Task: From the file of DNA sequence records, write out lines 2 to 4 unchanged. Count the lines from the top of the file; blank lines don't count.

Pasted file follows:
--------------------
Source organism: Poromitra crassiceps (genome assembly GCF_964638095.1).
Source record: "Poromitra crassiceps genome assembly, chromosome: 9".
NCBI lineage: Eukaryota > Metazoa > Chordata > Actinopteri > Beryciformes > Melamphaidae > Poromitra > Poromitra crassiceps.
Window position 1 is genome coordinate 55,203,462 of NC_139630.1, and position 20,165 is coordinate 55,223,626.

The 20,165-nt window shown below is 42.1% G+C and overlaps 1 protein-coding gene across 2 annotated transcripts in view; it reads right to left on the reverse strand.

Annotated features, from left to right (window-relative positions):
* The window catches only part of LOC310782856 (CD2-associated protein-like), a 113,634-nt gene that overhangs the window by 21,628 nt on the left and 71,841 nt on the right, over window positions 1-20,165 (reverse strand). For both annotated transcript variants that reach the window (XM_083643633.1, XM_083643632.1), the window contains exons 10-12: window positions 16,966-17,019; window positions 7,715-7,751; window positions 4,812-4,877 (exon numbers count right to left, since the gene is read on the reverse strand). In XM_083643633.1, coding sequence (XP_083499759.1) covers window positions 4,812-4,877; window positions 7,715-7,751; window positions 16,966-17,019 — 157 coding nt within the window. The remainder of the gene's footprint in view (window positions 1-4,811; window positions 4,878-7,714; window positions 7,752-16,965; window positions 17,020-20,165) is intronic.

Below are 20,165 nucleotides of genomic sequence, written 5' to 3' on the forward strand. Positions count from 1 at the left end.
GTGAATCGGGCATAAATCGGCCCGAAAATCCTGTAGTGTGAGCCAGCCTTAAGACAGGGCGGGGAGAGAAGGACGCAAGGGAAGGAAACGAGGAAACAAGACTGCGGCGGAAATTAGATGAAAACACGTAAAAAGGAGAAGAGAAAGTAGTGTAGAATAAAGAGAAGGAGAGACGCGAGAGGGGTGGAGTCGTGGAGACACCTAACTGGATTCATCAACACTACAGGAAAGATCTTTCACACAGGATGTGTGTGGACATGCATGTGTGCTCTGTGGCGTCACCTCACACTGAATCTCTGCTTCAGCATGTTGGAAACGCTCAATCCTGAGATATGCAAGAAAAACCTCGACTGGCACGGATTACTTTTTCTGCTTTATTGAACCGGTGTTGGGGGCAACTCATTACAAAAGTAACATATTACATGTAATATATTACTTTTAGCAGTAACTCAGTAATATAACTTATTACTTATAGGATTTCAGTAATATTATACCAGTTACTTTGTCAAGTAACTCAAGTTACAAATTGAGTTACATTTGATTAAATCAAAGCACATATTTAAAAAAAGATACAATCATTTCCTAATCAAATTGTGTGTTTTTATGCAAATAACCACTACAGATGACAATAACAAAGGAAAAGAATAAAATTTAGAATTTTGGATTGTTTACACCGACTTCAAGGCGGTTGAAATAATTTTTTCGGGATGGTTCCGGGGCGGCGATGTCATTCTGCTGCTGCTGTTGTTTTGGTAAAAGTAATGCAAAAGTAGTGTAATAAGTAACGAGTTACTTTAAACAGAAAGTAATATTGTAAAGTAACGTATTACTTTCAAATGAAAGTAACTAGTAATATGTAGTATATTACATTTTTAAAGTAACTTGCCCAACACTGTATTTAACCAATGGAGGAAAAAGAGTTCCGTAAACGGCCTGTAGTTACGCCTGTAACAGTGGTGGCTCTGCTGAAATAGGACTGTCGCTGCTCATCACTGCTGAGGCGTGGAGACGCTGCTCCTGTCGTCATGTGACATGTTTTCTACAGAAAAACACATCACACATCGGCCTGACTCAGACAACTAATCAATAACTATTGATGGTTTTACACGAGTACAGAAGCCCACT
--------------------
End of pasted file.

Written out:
Source record: "Poromitra crassiceps genome assembly, chromosome: 9".
NCBI lineage: Eukaryota > Metazoa > Chordata > Actinopteri > Beryciformes > Melamphaidae > Poromitra > Poromitra crassiceps.
Window position 1 is genome coordinate 55,203,462 of NC_139630.1, and position 20,165 is coordinate 55,223,626.